Weir, Savoie and Lysacek at the Top in Men's Short Program

by Sal Zanca, Special to U.S. Figure Skating Online
Johnny Weir
Photo by Paul Harvath

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(1/8/04) — Defending champion Michael Weiss (Washington FSC) said it best: "Welcome to sports. Sometimes people who are supposed to skate well don't, and sometimes people do."

Weiss and Timothy Goebel (Winterhurst FSC) have five U.S. titles between them, but with three falls between them in the short program, they stand in fourth and 10th place.

"Every professional athlete has his day," Weiss said.

In their place at the top are a trio of skaters who had better days than Weiss and Goebel: Johnny Weir (SC of New York), who failed to finish his free skate last year and prefers to look at his time in Atlanta as a vacation; Matt Savoie (Illinois Valley FSC), who had knee surgery last April and only started jumping again last September; Evan Lysacek (DuPage FSC), who spent the fall season dominating the Junior Grand Prix circuit. 

Weiss is fourth, still in contention for a spot on the podium and the World Team. After all, he was fourth last year and jumped to first in a crazy free skate. Weir was second after a good short program last year, but he withdrew in the middle of his free skate after a fall caused a knee injury.

"Last year was a fluke," Weir said. "I don't like to speak of it that much because it was completely in the past. I don't really care about it any more. It's just out there," Weir said.

He wanted to get his mind off skating after the 2002-03 season. "I have not completely watched skating all year," he said. "I don't want to see people I am competing against doing things and being movers and shakers. I just stayed away, and it helped me stay away and that has helped me stay level-headed. This year I am focusing on not thinking about figure skating. I just want to be here.  I am on vacation in Atlanta and there happens to be a figure skating event going on. As far as being in first I am going to skate as if I am 22nd."

If he skates the free skate Saturday as well as he skated on Thursday, he will have a hard time getting beat.

He may not have had the most difficult program - his combination was a triple Lutz-triple toe - but it was the most elegant. Skating to "Valse Triste," the 19-year-old Weir had four first-place votes and three seconds. That was just enough to be ahead of Savoie, Lysacek and Weiss. who divided up the other five first-place votes among them.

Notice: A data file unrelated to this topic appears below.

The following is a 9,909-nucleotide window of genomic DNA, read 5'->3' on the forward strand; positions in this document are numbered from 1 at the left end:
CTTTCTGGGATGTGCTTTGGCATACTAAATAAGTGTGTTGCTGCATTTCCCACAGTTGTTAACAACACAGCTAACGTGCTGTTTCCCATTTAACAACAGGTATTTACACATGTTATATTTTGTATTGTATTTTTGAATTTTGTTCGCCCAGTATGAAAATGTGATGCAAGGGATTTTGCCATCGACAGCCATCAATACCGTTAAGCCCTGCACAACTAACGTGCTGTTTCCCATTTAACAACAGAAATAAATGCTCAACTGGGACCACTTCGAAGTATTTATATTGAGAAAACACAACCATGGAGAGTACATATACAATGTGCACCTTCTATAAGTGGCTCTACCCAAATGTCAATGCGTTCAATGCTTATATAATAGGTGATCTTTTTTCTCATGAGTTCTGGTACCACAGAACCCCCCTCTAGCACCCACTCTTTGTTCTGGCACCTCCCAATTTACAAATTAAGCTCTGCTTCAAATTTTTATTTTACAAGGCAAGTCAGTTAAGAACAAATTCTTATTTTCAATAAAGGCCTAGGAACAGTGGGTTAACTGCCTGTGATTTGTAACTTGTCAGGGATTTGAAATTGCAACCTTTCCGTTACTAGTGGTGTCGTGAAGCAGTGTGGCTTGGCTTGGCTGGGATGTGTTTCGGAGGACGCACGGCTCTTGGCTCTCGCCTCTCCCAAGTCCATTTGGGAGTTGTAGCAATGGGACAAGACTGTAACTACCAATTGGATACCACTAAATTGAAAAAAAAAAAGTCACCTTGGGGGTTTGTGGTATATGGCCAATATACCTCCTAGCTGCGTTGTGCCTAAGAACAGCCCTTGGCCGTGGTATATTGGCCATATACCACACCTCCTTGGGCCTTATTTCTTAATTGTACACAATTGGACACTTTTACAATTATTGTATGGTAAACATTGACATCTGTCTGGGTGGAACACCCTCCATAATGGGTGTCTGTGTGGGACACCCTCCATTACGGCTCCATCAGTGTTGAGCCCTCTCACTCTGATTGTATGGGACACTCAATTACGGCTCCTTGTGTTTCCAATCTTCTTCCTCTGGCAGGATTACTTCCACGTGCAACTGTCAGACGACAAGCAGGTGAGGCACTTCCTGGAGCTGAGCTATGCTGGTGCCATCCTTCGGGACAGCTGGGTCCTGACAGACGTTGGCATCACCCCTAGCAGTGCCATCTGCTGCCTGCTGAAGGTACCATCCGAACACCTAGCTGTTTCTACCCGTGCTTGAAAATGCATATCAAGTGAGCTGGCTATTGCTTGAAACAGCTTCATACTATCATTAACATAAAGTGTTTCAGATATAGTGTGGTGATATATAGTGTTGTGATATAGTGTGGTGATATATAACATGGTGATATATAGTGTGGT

"I think my placement was justified," Weir said. "Regardless of who people think should be the top three," Weir said. "It is a sport and people mess up obviously. The three of us deserve to be in the top three."

Savoie, 23, made the World Team in 2002 when Todd Eldredge retired after the Olympics. Savoie says he is still not 100 percent.

"I am still not really at full strength yet," Savoie said. "I still have pain off and on. I competed once, and I was doing exhibitions to be in front of people and skating again. So this is just one more step in the process," Savoie said.

He skated second and finished second, doing a triple flip-triple toe combination, triple Lutz and triple Axel.

The 18-year-old Lysacek, the Junior Grand Prix champion, was third, completing a triple Axel-double toe combination

Weiss hit a triple Axel twice in warm-up but leaned too much in the program resulting in a fall.

He said he may have been affected by a quick decision to go for a more difficult combination - a quad toe-triple toe rather than a triple flip-triple toe.

"I contemplated doing an easier program just to win the short, but I got out there and decided it won't do me any good," Weiss said. "I really wanted to go for the quad At the World Championships I really need that in the short program. So I might as well get back on track on it starting here."

He said he is even thinking about a quad Lutz in Saturday's  free skate.

"In practice I did a couple good quad Lutzes - good enough to be in the program," he said.

Goebel was in 10th place and in a state of disbelief after falling on his quadruple toe loop, popping his Axel and crumbling on his triple flip. His scores were as low as 3.2  for required elements.

"Coming into this I felt a lot better than I had all season," he said. "I really don't understand it. I am much more prepared than what I skated. Falling on the toe is one thing, but to pop the Axel is what I am most upset about. I just don't understand what happened. I am much better than that."

He thinks he has never had a short program as bad as that. "There is nothing  in the short except elements and three of them were a disaster," Goebel said. "And the footwork wasn't so hot either."

Goebel had to withdraw from two Grand Prix events this season with boot troubles.

"He felt he had to go out there and maybe underneath it all he felt not that prepared," said Goebel's coach, Frank Carroll. "As a coach it is hard to figure out what is going on through somebody's mind, but I know that this was not Timothy skating. He can either go one way and be depressed and go down or rise to the occasion." The men's free skate is Saturday, Jan. 10 at 2:10 p.m.